Melbourne, Australia - Rome, Italy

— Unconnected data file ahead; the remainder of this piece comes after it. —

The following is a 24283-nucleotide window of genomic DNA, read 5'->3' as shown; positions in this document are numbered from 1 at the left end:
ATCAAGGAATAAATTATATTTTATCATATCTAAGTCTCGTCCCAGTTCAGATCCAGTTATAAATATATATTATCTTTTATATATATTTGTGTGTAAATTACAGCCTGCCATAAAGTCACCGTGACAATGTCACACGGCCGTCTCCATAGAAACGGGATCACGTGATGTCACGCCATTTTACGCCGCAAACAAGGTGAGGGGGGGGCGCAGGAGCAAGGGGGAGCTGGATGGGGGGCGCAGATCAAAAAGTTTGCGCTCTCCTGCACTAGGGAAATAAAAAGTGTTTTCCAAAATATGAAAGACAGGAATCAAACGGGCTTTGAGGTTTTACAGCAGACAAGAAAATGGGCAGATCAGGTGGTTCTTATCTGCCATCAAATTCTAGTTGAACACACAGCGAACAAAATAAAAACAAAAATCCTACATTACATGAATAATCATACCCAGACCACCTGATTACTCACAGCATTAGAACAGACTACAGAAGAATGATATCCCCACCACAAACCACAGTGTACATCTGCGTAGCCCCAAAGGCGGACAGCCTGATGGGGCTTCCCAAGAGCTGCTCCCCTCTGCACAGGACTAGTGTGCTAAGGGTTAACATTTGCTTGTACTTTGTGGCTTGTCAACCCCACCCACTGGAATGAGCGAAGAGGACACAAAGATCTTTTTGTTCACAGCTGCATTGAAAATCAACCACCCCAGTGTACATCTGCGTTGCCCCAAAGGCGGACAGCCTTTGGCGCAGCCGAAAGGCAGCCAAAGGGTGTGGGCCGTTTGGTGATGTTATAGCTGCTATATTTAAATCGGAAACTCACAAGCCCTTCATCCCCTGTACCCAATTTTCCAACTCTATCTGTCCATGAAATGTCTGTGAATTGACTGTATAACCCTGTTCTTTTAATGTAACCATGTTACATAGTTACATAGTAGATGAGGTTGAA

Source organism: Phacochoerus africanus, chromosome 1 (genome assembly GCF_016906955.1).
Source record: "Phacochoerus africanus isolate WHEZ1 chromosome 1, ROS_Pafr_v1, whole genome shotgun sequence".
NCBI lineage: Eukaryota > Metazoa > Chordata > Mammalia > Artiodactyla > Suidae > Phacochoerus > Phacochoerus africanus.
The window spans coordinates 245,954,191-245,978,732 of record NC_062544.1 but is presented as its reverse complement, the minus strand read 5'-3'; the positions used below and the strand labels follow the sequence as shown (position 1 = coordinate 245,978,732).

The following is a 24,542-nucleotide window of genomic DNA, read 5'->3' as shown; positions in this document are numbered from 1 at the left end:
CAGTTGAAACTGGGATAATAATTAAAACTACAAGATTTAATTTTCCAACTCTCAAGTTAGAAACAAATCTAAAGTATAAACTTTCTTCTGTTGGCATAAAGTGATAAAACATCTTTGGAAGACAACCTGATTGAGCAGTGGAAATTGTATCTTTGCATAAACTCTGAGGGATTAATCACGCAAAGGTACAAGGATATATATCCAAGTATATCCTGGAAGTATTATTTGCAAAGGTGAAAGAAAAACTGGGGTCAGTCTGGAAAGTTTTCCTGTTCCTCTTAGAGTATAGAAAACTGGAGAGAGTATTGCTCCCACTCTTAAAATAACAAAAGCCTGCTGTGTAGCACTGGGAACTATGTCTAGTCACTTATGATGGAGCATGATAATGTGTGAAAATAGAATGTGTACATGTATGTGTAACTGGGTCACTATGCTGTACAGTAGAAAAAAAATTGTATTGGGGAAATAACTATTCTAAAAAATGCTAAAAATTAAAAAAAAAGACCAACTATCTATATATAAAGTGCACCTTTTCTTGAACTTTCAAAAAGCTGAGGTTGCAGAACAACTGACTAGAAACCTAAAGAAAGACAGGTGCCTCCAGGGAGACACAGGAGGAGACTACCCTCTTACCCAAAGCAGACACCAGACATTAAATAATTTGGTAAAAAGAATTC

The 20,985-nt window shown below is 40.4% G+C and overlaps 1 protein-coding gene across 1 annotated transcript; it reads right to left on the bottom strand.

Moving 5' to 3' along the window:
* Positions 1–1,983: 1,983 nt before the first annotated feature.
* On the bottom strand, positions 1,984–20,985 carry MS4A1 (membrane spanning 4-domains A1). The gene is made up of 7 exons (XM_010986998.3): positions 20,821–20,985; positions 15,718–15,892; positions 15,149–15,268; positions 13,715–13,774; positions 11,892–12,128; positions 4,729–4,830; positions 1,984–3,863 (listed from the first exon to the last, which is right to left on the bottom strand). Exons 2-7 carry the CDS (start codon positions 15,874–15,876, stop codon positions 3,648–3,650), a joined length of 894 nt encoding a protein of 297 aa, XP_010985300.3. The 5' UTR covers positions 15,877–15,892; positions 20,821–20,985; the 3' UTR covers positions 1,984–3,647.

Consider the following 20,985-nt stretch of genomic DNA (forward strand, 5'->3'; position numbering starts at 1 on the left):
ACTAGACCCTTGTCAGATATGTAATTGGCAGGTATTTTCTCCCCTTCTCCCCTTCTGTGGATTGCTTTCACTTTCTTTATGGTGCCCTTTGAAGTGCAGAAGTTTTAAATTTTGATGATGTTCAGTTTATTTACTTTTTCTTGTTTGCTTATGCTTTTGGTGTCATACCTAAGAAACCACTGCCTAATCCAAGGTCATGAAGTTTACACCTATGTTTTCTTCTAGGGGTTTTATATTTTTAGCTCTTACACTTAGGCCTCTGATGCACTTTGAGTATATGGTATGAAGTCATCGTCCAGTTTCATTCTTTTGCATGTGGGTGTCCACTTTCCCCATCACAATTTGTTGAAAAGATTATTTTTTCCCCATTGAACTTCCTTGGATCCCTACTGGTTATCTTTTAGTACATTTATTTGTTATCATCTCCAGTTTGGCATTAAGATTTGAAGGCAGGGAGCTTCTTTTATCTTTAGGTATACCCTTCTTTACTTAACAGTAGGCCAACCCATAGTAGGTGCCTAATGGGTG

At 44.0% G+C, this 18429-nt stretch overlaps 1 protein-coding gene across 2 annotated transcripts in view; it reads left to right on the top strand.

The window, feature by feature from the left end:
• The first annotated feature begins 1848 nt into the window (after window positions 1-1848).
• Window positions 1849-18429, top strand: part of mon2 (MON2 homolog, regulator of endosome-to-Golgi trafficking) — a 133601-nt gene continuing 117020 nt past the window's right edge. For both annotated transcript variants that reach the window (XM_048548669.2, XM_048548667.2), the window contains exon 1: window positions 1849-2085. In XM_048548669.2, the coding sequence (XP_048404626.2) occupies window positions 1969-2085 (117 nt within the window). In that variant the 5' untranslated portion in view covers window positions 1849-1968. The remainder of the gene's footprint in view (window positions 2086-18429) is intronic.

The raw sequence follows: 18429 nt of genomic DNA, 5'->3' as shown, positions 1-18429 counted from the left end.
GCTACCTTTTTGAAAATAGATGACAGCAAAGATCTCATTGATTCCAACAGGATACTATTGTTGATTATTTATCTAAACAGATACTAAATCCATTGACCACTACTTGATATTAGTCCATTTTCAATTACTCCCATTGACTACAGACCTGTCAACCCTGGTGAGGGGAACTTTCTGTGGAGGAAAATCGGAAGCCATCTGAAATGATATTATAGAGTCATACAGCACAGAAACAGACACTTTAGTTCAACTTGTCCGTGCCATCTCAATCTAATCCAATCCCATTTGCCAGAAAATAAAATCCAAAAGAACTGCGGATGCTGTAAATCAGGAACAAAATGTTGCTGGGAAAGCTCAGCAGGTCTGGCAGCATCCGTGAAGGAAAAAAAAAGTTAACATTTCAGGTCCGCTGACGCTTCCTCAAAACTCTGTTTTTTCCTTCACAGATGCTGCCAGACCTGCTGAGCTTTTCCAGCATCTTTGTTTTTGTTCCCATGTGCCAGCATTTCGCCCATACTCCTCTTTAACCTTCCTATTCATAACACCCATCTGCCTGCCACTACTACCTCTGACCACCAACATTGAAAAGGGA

December 30, 2017 Peace and Good, I returned from Australia the evening of the 23rd, arriving around noon on the 24th. The trip was unending. There was a 16 hour flight from Melbourne to Doha in the Gulf States, a three hour layover, and another 6 and one-half flight to Rome. The jet lag from Melbourne to Rome is 10 hours, which means that these past few days have meant laying low and trying to get over the jet lag. The weather here is Rome is a bit unusual. It has cooled off quite a bit, but the first couple of days back were rainy with thunder storms (which don't happen all that often in Rome). This is good because we had a very dry summer, and the winter crops need the moisture. I am heading to the States this morning for a week. I have a number of doctors' visits this coming week - normal stuff for a man of my age. Then back to Rome for a couple of weeks of meetings. The first week will be our definitory, and then the second week will be a school for the new provincials in the Order. We do this every year or so for the provincials and custodes who have been elected in the meantime. I have finished some reading: The Seminole by Charles River Editors This is a short account of the history and culture of the Native Americans who grouped together with run away slaves in the southern US, and eventually in Florida and Oklahoma, to become the Seminole people. They were not treated all that well by the US government. Many of them were forced to leave their homelands under Andrew Jackson and travel the trail of tears, the ethnic cleansing of the lands each of the Mississippi by the government of whatever native Americans were resident there. The Fugue by Arna Hemenway This is a very odd story of a man nicknamed Wild Turkey (more after an episode in which he obtained a number of wild turkies for a Thanksgiving meal for his band of soldiers rather than after the drink). It travels from here to there as his memory, which is suffering from post tramatic stress syndrome after a particularly horrific episode while on patrol in Iraq, seeks to find its footing. The messiness of the telling of the story well matches the messiness of the ex-soldier’s messed up mind. The Bed-Rest Hoax by Aleandra Kleeman This is a scientific essay in which the author takes to bed for a number of days to experience what women who are running a high risk pregnancy are told to do by many doctors. She uses her own experience and especially scientific studies to show that complete bed rest is actually more harmful to these women than a regiment of limited activity. How Can We Find More People Like You by Sara Borbett This is a travel essay on the attempt of some agents of AIRBNB to find more people in Japan who would host travelers. They find that the ones who would be most likely to allow strangers into their homes are those who already march to a different drummer. That is a little difficult to find in Japan where there is an intense sense of privacy in addition to the need to conform. Salvador Dali by Charles River Editors This is a short version of the life story of the great surrealist artist Salvador Dali. The author of this account is honest in the appraisal and Dali was both a great artist and an even greater promoter of his own talents. This account gives a very fine study of some of the most important pieces of art produced by Dali. I am glad I went through it. Black Cross by Greg Iles This is a fictional story of a secret British plot to infiltrate two specially chosen commandoes (one an American scientist and the other a German Jew from Palestine) into Germany to set off a set of bombs with neurotoxins to prove to Hitler that the allies possessed the poisons and would use them if the Germans attacked the invading troops in Normandy with their supply of poison gasses. It is set in the spy mode, and the author pushes credibility a bit (which is common in this genre), but it is a good book. Happy New Year Shalom fr. Jude